Service Margins Poised to Rebound

August 2nd, 2017 |

Last year BTU wrote an article about the cyclical pattern of service cost margins and the correlation with WTI pricing. As crude prices fell throughout 2015, both Halliburton (NYSE: HAL) and Schlumberger (NYSE: SLB) showed margins dropping from averages near 18% to sub 5% by early 2016. Now, a year later, the trend is finally swinging back in favor for service companies.

The chart below shows the global operating margins for Halliburton and Schlumberger through their recent 10-Q reporting. WTI has been averaging near $50/bbl in 2017, and over the last 12 months the downward trend has ceased for these two service companies. Halliburton has begun to show improving margins, rising above 10% for the first time in over a year and a half. Schlumberger has shown a shallower increase so far, but 2017 data suggests that the current bottom to service margins has been reached.

As service costs increase, there are important implications for the overall economics and activity of a basin. All else equal, the cost for producers to drill and complete wells should rise with growing service industry margins. This will be in stark contrast to the trends seen across the US over the past three years. The chart below shows how well costs have generally declined year over year since 2014. These trends were primarily driven by falling service costs over that timeframe, improved technology, and better understanding of the underlying geology in new plays. The Permian in particular, highlighted below, saw well costs declines of $1.5MM/well to $2.0MM/well from 2014 to 2016. Reductions in well costs, along with increasing productivity as measured by initial production rates, is an important factor in why US production is now set up for significant growth through 2018.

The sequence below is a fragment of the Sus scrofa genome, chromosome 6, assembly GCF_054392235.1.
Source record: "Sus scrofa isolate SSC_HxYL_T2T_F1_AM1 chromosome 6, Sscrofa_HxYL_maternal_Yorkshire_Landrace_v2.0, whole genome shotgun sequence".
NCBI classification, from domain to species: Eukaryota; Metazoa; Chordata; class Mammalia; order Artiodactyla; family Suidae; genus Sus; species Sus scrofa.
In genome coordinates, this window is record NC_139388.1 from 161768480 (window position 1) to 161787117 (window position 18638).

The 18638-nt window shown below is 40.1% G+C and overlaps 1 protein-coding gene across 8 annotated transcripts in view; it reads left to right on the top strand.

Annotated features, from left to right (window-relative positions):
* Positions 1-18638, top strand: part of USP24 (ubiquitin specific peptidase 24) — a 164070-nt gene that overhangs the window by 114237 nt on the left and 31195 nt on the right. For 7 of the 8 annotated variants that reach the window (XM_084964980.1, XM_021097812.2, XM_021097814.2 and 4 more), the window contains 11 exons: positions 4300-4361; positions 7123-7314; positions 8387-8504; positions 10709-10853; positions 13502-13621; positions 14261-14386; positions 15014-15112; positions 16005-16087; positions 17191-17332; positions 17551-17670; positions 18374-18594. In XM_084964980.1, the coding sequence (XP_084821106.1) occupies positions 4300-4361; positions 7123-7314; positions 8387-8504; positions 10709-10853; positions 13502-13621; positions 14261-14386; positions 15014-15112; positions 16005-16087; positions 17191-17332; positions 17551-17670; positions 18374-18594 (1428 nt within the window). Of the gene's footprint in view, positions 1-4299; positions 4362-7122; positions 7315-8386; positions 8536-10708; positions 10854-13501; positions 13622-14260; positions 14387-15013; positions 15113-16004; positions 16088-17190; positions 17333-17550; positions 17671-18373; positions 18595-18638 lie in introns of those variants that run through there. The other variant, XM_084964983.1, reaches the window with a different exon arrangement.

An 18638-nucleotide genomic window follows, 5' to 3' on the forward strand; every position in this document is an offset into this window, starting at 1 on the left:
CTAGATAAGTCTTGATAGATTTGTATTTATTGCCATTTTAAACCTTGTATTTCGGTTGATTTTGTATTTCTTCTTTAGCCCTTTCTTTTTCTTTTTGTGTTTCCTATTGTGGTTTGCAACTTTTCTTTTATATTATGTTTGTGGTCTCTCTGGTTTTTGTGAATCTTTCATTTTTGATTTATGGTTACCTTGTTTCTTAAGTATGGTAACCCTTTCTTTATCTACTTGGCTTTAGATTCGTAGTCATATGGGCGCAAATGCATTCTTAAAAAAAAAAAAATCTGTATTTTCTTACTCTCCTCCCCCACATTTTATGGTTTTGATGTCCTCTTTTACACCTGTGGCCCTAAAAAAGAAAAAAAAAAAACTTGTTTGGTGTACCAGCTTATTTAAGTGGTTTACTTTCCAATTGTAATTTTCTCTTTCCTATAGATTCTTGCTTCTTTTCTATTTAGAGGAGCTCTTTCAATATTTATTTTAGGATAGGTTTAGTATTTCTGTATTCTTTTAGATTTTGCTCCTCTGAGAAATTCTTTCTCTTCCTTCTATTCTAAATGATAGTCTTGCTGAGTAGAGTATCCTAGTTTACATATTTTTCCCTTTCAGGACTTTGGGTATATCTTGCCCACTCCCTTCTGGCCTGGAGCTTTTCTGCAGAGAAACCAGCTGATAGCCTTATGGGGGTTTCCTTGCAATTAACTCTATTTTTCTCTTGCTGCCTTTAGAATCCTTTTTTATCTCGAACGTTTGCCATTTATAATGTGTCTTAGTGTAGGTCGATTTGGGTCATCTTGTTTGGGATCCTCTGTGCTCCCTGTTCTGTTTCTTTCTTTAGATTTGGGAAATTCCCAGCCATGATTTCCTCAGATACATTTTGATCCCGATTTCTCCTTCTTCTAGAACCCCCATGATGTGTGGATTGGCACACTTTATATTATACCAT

However, as service companies begin to increase costs and improve their margins, this trend in declining D&C costs will likely stagnate or even begin to reverse. This will remove one of the key components operators have relied on to survive lower commodity prices. Rising well costs will dampen economics, and may cause specific areas to require higher WTI pricing to maintain profitability on the producer side. Due to the continuing overhang of global crude supply (Request a copy of BTU’s Oil Market Outlook report), WTI currently has limited upside potential and it is unlikely that commodity prices alone will be able to provide all of the support necessary to keep producer economics comparable with today. Especially if service cost margins head back towards the 18% average seen before the steep drop.

Halliburton commented in their release that they have begun to see signs of plateauing in rig count growth, perhaps indicating US producers may curtail growth in their drilling programs. With earnings season upon us, BTU will be closely following producer guidance for the second part of the year and impacts to 2018 production. For more information on BTU’s market view, request a copy of the US Upstream Outlook Report.

Author: Jason Slingsby

Jason Slingsby is an Energy Analyst for BTU Analytics, and leads the publication of BTU’s North American Upstream Outlook. He is responsible for overseeing regional oil and gas production forecasts as well as analyzing overall market conditions, supply and demand balance, producer rationale, and commodity price forecasting. In addition to managing BTU’s flagship product, Jason is focused on researching upstream oil and gas production in Canada and natural gas demand trends in Mexico. Jason holds a Masters degree in Chemical Engineering from the Colorado School of Mines.